dusk settles on our shoulders, cloaking the earth with thick, cool air.
the kids scramble after their father and a leather ball, giggling from deep inside their bellies. to them he is a giant, mythic, indestructible.
their steps crunch the august grass and stir up swarms of buzzing things, bright in the leftover sunlight.
and my heart catches on this scene, the way my husband jostles for position, laughs, talks smack, the way he relishes this game and this evening and this moment flanked by smallish people every bit as much as they do.
he's a good man, this husband of mine. my heart spills over.
they came by with peaches, lisa and her boy, just popped up on my front stoop bearing luminous smiles and bags spilling with fruit.
the kids clamored for an extra snack, so i parted velvet skin and carved flesh into wedges of gold. and with peach juice dribbling sticky down our chins, i thought: this is how God shows up in my everyday, through a knock and a friend and glassine bags heavy with summer globes.
so often i am cleopas fumbling along on the road to emmaus, missing Jesus as he unpacks truth beside me. i inhabit that contradiction of the slow and burning heart all too well.
When he was at table with them, he took the bread and blessed, and broke it, and gave it to them. And their eyes were opened and they recognized him; and he vanished out of their sight. They said to each other, "Did not our hearts burn within us while he talked to us on the road, while he opened to us the Scriptures?"
it takes a while, but in the end i see it's him. and oh, how my heart ignites.
so today, determined not to let the joy stop with me, i knock on a door and hand a bag to the surprised, then crinkled-into-a-smile face of my neighbor. and i think perhaps God multiplies the peaches and the grace, that the good news is for us all, and that the best part of today is how i am lucky enough to share it.
a certain smallish someone began her educational career today.
[do not believe that face for a minute; she was perfectly giddy about cubbies and mrs. wilhelm and popcorn and pink erasers.]
we stepped outside at ten till seven to grab a few photos, but the sky was pitching a fit and hurling white-hot bolts to the earth, so we promptly stepped back inside. [you can't tell so much since i cranked up the iso, but it was wicked dark out there.]
elle and her olderish brothers guttled pancakes and milk, scrubbed their pearly whites, and wrestled cowlicks into place. they velcroed shoes and slid into backpacks and bounced around the front door with nervous happiness.
and as the sky split and dropped a river of rain, we saw all four kiddos safely onto their sturdy buses.
in case you were taking bets, i didn't cry, but i did miss them all today. every now and again the stillness startled me, and i had to think about where all the quiet was coming from.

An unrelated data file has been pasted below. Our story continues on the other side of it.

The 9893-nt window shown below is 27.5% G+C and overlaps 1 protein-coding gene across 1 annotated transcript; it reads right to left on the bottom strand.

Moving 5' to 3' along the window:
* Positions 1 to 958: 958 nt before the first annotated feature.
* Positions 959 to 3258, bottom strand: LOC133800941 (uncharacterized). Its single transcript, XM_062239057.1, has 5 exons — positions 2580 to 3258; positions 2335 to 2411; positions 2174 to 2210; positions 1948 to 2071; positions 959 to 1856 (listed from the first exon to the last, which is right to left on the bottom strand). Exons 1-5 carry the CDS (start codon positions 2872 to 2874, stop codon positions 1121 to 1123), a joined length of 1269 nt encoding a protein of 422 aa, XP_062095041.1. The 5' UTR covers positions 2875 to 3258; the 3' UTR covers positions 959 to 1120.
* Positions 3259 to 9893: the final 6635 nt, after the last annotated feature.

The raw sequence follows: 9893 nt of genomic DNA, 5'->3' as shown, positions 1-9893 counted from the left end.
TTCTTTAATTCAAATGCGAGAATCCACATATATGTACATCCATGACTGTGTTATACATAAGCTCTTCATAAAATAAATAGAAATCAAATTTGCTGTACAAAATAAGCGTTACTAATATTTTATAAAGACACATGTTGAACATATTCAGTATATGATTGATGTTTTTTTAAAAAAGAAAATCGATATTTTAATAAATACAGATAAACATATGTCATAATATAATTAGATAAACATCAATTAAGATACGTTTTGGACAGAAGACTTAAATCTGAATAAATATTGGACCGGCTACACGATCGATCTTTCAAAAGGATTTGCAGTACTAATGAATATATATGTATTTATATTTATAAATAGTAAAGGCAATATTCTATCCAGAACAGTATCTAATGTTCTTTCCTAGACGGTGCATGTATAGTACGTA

right. public education.
but i worked on orders and editing and before i knew it, the clock hit 2:40 and i hiked up the street to meet my littles.
the day was good to them.
[and despite all evidence to the contrary, even He Who Shall Not Be Photographed had a smashing first day of fourth grade.]
they found me straight away, in those early, nervous days of freshman year, before i had time to notice i needed finding.
annie was just my kind of girl: solid, steady, insightful, not given to preening or giggling. she was smart and a musical maven with calves of titanium: i liked her on the spot.
jer had this way of making you happily spill your guts, loyal and disarming, his trademark snigger as obnoxious as it was endearing. he was a dead-ringer for my older brother: i liked him on the spot.
and so we passed notes and spooned cookies and camped under a shelf of kentucky rock. we treaded frigid north atlantic saltwater off the coast of portugal, kicked up spanish dust in a pick up soccer game. we sometimes studied. argued. drowned lettuce. shared homework and half-baked poetry.
and through those formative, fantastic years known as higher education, i watched them flirt and tiff and fall in love. i stood witness in velvet the color of currant wine as they pledged a lifetime of devotion.
now, some dozen plus years later, annie and jer are as beautiful together as ever. and with the arrival of their gorgeous little guy, i had the recent and distinct pleasure of photographing their family.
(isn’t it bizarre and miraculous that we all have lawns to mow and water bills and grown-up jobs? that they trust us with the welfare of smallish, actual human beings?)
so here’s to the rich, simple pleasure of an afternoon spent with dear friends. with people deeply familiar with my eccentricities and flaws, but who still stand shoulder to shoulder with me, ready to take on the messy brilliance of this life.